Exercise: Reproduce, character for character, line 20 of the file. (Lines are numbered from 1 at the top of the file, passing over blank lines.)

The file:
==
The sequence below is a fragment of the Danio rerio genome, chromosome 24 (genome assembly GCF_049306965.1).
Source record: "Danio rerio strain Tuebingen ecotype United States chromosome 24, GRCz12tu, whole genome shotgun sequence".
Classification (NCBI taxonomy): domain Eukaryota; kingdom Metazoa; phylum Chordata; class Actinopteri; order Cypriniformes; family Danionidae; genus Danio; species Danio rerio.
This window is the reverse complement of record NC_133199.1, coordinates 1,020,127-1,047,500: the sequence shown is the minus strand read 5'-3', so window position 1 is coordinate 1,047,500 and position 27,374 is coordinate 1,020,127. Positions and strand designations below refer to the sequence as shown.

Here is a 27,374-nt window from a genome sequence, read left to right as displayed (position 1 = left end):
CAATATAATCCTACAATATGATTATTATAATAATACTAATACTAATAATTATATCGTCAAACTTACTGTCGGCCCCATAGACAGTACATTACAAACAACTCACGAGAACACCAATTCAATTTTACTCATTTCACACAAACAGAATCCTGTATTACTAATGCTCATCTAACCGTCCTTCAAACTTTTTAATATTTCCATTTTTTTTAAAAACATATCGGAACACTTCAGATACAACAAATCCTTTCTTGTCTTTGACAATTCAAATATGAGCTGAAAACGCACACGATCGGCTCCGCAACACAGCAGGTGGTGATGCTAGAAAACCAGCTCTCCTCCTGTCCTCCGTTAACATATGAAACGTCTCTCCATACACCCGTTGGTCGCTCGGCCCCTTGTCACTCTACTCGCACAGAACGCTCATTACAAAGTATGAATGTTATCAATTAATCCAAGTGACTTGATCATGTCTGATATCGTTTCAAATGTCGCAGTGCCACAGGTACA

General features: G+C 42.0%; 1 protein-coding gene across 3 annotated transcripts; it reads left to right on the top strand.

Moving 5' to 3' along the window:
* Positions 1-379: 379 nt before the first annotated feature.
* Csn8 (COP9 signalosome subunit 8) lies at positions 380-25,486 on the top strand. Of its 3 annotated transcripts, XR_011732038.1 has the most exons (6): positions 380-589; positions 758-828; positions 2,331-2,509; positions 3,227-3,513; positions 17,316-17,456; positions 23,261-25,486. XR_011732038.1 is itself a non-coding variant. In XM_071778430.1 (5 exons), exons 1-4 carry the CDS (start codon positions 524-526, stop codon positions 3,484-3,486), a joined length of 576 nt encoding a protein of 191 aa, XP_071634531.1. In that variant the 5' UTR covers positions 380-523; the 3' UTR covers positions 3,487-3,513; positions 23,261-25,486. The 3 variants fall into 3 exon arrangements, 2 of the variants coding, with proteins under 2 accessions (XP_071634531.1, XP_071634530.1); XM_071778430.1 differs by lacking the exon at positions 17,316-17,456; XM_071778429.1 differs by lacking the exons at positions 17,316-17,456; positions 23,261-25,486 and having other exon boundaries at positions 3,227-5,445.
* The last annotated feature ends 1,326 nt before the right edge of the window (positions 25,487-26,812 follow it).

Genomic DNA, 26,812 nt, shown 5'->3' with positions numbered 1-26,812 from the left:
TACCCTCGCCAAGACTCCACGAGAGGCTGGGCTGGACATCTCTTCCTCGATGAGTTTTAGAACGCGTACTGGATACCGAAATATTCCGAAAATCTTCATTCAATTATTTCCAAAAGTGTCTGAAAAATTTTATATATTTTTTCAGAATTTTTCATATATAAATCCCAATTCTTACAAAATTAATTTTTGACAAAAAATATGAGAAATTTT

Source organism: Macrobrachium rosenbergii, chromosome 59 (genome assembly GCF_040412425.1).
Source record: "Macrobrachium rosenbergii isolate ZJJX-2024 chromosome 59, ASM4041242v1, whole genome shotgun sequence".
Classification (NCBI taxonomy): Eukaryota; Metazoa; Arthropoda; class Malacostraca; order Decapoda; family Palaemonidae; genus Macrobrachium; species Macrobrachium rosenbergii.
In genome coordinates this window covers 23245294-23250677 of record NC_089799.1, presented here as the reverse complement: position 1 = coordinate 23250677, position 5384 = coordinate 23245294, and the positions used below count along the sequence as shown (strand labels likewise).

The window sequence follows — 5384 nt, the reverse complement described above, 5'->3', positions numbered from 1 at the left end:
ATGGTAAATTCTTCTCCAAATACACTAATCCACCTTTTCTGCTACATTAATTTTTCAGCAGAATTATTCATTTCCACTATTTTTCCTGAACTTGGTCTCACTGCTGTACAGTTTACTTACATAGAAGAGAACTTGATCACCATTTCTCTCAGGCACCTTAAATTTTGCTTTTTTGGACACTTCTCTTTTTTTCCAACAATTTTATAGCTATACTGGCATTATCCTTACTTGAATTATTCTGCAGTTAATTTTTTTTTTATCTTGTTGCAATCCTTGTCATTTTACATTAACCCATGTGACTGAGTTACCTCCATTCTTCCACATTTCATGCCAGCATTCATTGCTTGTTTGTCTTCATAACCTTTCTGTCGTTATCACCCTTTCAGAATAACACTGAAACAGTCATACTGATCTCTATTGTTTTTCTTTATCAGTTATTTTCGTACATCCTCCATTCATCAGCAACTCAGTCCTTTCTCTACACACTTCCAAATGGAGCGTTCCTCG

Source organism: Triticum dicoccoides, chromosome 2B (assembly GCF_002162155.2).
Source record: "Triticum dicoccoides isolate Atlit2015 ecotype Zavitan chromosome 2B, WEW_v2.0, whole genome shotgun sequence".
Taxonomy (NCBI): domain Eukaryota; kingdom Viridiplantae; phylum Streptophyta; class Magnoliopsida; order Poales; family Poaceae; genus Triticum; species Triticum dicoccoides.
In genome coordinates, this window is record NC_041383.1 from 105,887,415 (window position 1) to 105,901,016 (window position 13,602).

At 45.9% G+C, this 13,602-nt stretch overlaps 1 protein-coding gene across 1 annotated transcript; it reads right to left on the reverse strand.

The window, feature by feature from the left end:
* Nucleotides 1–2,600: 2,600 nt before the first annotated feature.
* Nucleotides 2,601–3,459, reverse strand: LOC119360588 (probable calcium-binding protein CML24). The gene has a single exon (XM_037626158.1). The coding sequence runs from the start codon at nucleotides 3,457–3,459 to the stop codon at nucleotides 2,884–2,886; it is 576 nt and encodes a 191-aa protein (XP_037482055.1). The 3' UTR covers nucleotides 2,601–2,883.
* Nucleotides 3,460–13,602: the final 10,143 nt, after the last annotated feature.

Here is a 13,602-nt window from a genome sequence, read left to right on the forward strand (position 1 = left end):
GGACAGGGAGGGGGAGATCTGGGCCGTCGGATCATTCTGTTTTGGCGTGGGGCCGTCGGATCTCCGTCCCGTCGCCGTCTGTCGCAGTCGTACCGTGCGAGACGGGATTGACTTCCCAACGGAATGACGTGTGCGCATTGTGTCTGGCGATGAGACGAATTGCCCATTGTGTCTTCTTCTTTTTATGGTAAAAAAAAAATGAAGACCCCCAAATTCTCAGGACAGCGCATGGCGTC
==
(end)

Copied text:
Source organism: Triticum dicoccoides, chromosome 2B (assembly GCF_002162155.2).